More than 90 per cent of UK universities are restricting free speech, a shocking new report has found.
The Free Speech University Ranking (FSUR), by Spiked magazine, states that 21 universities have banned speakers from attending debates or lectures in the last year.
Twenty universities have also banned the sale of one or more newspaper on their campuses.
According to Spiked, 63.5 per cent of universities “actively censored speech and expression” in the last year.
This represents a sixteen per cent rise on the previous year and an increase of more than 68 per cent since 2015.
‘No-platforming’, where universities or student unions formally ban an individual from speaking, was seen to have increased across the board – with feminist Germaine Greer, Tory MP Eric Pickles and UKIP MP Douglas Carswell among those to have been blacklisted.
’Stifling free speech’
FSUR coordinator Tom Slater noted an increase in censorship by universities themselves as well as student unions, which have endured heavy criticism in recent months:
“Universities are systematically stifling free speech on campus”, he said.
“Students’ unions have been pilloried for censoring ‘transphobic’ speech, and enforcing transgender pronouns. But our research shows that the vast majority of policies in this area stem from universities themselves.
“While students’ unions are significantly more censorious – and deserve all the criticism they get – universities often share and affirm their illiberal, patronising outlook.”
Homosexual rights campaigner Peter Tatchell said the report’s findings indicated a serious predicament for universities.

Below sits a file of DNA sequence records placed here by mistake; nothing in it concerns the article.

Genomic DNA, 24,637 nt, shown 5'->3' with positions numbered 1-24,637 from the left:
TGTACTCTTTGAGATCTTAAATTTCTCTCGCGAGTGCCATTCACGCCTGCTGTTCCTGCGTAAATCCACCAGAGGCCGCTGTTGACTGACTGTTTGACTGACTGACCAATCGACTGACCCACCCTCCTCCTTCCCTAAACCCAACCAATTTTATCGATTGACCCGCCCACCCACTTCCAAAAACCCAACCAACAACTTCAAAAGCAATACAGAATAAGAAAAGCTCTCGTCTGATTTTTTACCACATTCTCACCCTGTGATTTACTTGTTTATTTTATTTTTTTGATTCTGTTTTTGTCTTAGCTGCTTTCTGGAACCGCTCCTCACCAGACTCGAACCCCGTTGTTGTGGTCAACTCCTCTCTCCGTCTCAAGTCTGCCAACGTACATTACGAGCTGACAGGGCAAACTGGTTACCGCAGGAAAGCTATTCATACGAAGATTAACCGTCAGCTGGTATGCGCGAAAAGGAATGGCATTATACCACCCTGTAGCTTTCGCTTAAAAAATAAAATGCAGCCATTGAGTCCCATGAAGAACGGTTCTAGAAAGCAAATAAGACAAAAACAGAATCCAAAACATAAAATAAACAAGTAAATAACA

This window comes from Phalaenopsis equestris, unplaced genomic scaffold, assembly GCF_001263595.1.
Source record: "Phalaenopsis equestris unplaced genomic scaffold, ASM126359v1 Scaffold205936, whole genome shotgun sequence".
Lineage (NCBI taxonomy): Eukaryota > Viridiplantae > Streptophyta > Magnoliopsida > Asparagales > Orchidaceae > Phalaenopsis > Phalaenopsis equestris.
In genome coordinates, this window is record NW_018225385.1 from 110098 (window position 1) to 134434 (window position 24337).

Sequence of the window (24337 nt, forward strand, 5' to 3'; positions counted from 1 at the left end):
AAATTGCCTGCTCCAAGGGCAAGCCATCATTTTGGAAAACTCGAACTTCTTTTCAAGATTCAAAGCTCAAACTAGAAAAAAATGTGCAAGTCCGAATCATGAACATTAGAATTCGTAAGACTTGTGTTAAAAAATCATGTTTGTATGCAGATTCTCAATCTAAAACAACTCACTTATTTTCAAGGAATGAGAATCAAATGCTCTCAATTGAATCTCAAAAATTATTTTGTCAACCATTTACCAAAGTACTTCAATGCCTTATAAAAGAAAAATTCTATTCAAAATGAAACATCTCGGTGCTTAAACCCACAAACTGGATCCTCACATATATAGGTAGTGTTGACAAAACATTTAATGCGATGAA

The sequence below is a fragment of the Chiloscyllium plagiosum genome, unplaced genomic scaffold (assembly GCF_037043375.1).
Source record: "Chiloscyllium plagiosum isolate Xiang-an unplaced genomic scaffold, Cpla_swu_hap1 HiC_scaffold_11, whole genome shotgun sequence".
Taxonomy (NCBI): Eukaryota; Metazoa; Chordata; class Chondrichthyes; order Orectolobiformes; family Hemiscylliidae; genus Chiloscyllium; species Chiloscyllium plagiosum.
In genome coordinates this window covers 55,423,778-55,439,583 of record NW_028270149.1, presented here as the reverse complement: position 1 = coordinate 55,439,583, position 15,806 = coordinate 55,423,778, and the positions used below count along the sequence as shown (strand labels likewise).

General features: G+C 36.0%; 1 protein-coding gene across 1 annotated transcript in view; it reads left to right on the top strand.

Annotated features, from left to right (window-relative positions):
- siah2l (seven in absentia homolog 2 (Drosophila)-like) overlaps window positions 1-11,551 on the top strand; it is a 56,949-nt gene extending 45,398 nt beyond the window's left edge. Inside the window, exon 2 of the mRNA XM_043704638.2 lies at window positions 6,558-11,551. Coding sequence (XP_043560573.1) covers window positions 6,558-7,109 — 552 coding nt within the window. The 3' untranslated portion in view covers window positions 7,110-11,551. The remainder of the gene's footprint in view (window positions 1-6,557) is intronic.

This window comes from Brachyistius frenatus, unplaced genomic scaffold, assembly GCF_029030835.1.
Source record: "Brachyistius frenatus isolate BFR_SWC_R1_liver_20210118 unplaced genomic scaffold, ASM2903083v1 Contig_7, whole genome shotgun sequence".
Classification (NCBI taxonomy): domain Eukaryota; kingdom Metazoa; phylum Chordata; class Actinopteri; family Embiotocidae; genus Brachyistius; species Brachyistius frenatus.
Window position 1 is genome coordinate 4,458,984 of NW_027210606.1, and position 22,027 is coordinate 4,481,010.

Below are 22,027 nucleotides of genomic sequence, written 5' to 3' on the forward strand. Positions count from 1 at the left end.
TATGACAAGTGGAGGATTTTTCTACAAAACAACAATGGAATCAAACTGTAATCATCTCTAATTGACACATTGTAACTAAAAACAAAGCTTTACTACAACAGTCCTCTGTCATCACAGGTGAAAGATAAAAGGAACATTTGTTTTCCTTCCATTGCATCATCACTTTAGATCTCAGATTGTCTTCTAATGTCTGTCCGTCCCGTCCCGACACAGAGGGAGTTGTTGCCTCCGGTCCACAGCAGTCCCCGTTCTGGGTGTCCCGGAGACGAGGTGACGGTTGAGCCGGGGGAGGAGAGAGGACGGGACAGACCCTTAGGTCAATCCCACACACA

He told The Independent: “Universities used to be bastions of free speech and open debate. As this report shows, they are increasingly hedging free speech with all kinds of qualifications, making it no longer free.”
At the end of last year, it emerged that pro-life students at a number of UK universities have experienced concerted attacks against them.
At Cardiff University, a petition had been circulating demanding the “Disbandment of ‘Students For Life’”, and accusing the group of ‘exploiting the trauma of abused young women to satisfy their own self-interested political and religious agendas’.
At the University of Strathclyde in Glasgow, attempts to gain recognition for a pro-life society have so far failed, with the Students’ Association saying “access to a safe abortion may be a determining factor in whether or not someone is able to continue their studies”.
And at Newcastle University, students put forward a motion to ‘de-ratify’ the universitie’s pro-life group. Thankfully, it was voted down by 63 per cent.
Crossbench Peer Baroness Deech has tabled an amendment to the Higher Education and Research Bill seeking to protect free speech.
It states: “All English higher education providers must ensure that their students, staff and invited speakers are able to practise freedom of speech within the law in the provider’s premises, forums and events and must put in place measures to prevent unlawful speech.”